Aeolic


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Ae·ol·ic

 (ē-ŏl′ĭk)
n.
1. A group of dialects of ancient Greek spoken by the Aeolians. Also called Aeolian.
2. Any of several verse forms built around a central choriamb, used especially by Sappho, Alcaeus, and their imitators.

Aeolic

(iːˈɒlɪk; iːˈəʊlɪk) or

Eolic

adj
1. (Peoples) of or relating to the Aeolians or their dialect
2. (Languages) of or relating to the Aeolians or their dialect
n
(Languages) one of four chief dialects of Ancient Greek, spoken chiefly in Thessaly, Boeotia, and Aeolis

Ae•ol•ic

or E•ol•ic

(iˈɒl ɪk)

n.
1. the group of ancient Greek dialects spoken in Aeolis, Lesbos, Thessaly, and Boeotia.
adj.
[1730–40; < Latin < Greek]
ThesaurusAntonymsRelated WordsSynonymsLegend:
Noun1.Aeolic - the dialect of Ancient Greek spoken in Thessaly and Boeotia and Aeolis
Ancient Greek - the Greek language prior to the Roman Empire
Translations
References in classic literature ?
We can imagine, therefore, that among such folk a settler, of Aeolic origin like Hesiod, who clearly was well acquainted with the Ionian epos, would naturally see that the only outlet for his gifts lay in applying epic poetry to new themes acceptable to his hearers.
Horace the Minstrel: A Practical Study of his Aeolic Verse.
Think of Homer's idiom, a fusion of Ionic and Aeolic dialects with certain Arcadocypriot elements; or of Greek tragedy, which switches between the Attic dialect in the spoken sections and the Doric in choral lyrics.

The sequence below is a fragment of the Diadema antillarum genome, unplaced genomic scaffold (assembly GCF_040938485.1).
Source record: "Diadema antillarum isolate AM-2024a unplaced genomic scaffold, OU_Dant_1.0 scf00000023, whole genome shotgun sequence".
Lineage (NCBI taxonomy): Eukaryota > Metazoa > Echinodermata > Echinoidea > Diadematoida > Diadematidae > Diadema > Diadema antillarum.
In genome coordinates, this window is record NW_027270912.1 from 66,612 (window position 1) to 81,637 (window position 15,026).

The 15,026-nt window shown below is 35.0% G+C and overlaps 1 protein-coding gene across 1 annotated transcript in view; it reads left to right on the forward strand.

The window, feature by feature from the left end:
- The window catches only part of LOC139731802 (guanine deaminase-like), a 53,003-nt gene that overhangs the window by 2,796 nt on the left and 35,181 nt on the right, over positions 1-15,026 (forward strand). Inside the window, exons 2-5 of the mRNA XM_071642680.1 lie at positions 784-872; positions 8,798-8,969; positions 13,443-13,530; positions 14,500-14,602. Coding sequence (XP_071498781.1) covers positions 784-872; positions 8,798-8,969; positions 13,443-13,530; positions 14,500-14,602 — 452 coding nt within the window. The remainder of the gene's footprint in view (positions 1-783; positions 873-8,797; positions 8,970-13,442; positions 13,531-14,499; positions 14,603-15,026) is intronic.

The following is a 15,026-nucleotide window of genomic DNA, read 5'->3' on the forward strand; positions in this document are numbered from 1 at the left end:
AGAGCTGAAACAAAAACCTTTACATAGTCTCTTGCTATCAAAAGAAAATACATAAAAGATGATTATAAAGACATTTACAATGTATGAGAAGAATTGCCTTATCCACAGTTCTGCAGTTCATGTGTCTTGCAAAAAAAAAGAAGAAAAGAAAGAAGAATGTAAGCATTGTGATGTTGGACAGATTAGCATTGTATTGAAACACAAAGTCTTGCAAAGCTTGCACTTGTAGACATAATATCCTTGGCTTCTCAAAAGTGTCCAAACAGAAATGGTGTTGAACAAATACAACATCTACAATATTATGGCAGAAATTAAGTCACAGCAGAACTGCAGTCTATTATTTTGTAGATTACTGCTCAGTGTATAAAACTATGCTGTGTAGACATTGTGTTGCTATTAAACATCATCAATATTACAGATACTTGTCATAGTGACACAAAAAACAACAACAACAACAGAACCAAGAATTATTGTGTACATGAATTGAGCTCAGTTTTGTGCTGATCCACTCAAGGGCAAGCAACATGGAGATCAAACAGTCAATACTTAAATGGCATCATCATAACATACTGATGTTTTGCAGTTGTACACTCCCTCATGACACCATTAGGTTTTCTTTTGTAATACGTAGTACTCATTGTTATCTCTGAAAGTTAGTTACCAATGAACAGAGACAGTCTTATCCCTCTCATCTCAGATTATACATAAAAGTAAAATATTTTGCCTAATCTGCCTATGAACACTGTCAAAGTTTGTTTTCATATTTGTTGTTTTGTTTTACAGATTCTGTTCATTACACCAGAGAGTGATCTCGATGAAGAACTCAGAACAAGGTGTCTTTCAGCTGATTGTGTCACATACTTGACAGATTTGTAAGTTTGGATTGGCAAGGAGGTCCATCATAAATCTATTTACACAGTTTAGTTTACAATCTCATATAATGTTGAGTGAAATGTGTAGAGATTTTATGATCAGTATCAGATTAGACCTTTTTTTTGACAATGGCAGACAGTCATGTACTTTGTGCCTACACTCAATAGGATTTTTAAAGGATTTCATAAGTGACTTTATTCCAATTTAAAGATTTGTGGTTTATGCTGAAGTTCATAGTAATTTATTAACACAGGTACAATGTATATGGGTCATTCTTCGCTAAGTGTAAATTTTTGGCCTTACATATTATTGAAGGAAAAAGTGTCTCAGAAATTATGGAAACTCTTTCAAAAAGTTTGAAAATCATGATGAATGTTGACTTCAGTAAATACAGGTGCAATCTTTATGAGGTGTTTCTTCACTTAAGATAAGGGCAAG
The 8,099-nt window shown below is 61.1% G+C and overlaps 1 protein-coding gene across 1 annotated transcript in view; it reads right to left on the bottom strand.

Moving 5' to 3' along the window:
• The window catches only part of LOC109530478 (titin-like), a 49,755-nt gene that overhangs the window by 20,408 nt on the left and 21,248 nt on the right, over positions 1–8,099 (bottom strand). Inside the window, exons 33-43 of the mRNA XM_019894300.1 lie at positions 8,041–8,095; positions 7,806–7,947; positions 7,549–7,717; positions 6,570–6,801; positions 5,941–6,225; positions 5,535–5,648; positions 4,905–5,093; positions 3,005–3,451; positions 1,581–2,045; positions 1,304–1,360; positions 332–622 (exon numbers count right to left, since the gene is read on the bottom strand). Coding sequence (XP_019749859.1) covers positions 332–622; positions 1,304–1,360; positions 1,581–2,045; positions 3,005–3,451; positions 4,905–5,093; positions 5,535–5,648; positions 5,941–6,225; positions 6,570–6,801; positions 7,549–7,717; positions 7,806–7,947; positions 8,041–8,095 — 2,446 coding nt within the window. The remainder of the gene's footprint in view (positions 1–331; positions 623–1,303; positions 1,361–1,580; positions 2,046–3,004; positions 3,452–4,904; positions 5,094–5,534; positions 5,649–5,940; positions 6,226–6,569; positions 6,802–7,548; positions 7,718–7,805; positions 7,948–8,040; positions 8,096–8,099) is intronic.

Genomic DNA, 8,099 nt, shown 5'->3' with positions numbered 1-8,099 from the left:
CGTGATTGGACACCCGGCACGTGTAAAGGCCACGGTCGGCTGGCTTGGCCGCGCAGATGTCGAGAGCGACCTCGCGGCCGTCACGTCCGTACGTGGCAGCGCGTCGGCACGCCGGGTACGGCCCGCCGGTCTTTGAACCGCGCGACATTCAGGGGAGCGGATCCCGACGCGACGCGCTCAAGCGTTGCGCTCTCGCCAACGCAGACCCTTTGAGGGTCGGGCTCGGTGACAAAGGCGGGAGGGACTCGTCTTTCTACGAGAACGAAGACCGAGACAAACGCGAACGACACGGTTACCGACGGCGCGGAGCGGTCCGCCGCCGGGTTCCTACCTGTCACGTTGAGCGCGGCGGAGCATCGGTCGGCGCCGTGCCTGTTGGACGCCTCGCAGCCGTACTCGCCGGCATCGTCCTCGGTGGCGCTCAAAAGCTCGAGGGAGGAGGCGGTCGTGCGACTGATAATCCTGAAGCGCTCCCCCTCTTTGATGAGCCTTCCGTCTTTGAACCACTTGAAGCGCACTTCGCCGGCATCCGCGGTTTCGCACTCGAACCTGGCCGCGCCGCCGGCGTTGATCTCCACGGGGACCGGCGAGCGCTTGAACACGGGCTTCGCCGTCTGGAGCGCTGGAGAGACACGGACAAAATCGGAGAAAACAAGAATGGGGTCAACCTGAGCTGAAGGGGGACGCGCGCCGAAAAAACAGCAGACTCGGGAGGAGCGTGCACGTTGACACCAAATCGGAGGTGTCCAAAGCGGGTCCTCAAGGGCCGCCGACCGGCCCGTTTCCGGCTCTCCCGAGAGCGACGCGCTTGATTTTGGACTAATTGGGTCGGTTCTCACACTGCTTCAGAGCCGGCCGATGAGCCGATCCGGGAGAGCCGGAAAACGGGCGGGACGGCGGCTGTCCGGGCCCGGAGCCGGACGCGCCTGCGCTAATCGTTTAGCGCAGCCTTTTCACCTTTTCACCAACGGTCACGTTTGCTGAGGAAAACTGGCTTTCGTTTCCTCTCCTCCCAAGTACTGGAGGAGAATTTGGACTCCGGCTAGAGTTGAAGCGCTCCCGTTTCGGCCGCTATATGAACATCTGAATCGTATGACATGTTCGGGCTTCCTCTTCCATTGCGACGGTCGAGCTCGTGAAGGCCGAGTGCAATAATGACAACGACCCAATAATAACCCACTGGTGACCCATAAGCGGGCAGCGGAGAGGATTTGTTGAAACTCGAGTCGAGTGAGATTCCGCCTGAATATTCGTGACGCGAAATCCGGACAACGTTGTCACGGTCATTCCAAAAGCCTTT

In the Septem Psalmi of 1538, Macrin presents the seven penitential psalms in Aeolic verse.
In the Aeolic dialect in which she spoke and wrote, Sappho's name was actually "Psappha." Although very outspoken about her feelings in her poetry, she gave very few details about the circumstances of her life.
Koine sound-changes occur with increasing frequency over the course of the Hellenistic period, and Ionic, Aeolic, and Doric influences are present in many inscriptions, according to their geographical origins.
In justification he points out that Homeric Greek itself embodies a mix of linguistic elements (Ionic, Aeolic, Attic) and that Homer has sometimes been criticised through the centuries for including 'vulgar' elements, especially in the similes that extend the horizons of the poem to the agricultural and nature environments familiar to the ancient audiences of performance epic.
(11) Myrrha is the Aeolic variant, of Semitic origins, of the name Zmyrna or Smyrna.
It is largely Aeolic, (29) in that the unity of strophe is predicated on repeated Aeolic cola.